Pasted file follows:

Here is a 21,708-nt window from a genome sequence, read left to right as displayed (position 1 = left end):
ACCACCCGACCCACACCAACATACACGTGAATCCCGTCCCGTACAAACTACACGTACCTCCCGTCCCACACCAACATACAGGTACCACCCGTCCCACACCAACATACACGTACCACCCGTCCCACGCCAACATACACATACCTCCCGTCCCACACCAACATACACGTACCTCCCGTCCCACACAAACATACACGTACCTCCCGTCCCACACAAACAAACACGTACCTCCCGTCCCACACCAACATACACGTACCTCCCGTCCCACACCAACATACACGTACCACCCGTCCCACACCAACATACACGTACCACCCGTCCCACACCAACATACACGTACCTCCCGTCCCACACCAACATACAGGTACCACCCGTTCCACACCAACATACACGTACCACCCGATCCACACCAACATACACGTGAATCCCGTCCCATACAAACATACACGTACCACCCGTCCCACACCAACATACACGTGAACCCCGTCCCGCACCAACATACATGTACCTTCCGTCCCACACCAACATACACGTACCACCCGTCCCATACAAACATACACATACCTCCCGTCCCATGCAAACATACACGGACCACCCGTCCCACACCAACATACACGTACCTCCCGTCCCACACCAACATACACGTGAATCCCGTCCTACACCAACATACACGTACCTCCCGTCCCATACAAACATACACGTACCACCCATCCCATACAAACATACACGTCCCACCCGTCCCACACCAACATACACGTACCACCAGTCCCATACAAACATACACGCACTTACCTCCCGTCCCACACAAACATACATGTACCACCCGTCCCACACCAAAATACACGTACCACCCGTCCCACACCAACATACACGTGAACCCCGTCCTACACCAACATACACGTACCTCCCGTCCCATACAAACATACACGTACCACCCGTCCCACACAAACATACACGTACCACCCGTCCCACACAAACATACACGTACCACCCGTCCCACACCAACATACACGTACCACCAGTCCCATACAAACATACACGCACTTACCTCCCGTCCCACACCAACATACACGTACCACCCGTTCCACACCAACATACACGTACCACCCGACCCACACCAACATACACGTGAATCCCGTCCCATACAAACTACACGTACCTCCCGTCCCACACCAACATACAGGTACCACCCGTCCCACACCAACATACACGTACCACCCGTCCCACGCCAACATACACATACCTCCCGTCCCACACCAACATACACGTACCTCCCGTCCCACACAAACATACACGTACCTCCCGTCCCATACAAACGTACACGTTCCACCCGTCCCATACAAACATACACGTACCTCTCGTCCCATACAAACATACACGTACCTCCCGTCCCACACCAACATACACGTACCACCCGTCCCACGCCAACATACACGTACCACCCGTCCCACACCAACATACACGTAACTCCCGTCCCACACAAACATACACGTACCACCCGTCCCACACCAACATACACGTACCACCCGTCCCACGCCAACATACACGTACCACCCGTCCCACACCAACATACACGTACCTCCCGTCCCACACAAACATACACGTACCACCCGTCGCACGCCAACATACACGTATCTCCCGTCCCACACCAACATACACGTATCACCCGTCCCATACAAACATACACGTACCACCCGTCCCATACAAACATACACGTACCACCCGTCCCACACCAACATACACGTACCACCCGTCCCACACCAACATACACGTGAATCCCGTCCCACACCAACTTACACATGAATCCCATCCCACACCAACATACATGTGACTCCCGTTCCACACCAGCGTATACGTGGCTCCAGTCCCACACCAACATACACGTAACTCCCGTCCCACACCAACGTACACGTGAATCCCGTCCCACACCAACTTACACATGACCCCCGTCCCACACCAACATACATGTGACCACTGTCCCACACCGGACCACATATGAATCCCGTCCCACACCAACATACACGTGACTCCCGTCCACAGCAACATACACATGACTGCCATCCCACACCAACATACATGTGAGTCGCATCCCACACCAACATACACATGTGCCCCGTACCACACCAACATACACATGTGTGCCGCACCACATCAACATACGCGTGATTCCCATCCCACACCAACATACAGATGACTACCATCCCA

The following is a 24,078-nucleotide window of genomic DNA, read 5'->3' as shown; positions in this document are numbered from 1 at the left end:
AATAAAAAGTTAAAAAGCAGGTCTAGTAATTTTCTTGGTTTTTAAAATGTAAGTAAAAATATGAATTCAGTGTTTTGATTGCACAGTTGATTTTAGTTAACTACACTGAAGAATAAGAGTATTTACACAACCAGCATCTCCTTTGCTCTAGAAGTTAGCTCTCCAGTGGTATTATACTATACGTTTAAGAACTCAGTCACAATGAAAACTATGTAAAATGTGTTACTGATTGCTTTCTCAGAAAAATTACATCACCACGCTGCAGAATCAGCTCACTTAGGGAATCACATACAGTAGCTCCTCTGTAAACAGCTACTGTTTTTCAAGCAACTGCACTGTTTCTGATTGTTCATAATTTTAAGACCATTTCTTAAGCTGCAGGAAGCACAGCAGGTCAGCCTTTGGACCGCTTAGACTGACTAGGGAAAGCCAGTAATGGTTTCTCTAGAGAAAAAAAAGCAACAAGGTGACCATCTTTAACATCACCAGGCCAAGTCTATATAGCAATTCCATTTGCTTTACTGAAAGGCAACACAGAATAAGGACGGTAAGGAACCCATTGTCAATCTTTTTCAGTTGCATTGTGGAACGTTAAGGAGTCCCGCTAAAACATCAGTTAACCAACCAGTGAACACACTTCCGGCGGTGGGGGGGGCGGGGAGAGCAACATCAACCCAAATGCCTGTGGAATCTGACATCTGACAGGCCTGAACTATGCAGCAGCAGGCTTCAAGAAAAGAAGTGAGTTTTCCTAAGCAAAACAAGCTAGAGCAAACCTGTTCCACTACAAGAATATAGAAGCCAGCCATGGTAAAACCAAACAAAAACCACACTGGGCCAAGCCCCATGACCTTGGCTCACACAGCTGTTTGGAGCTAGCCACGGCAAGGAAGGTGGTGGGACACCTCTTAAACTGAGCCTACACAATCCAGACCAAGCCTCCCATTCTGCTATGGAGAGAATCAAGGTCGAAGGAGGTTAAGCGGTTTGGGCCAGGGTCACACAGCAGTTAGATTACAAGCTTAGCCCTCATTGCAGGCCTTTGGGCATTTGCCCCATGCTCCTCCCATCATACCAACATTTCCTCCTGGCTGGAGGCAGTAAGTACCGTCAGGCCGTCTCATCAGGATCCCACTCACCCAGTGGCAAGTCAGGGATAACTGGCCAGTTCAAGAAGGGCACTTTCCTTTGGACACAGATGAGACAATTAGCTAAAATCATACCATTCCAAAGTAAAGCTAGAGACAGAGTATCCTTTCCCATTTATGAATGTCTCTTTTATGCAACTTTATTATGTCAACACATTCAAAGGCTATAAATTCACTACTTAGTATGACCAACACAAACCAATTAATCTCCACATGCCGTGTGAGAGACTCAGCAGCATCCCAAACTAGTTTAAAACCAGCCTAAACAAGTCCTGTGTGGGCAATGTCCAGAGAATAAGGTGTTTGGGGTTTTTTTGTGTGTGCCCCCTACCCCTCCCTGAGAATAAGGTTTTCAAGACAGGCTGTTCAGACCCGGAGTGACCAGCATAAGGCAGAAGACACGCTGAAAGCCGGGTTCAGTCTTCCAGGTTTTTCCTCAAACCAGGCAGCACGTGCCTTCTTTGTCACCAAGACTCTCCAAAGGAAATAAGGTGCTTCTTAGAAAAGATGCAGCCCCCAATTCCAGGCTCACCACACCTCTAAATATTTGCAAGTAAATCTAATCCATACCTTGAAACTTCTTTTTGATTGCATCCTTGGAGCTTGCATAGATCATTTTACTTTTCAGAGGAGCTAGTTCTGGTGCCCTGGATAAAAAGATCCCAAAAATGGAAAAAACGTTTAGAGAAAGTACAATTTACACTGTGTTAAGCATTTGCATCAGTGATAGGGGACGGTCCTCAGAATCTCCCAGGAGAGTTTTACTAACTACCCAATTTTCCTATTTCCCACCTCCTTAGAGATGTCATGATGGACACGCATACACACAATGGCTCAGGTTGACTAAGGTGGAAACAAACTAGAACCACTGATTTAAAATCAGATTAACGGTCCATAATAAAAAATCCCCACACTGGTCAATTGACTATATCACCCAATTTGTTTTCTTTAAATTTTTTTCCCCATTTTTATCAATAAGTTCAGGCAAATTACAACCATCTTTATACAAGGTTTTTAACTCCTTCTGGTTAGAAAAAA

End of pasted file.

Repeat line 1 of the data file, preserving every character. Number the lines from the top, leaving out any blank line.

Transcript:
Here is a 21,708-nt window from a genome sequence, read left to right as displayed (position 1 = left end):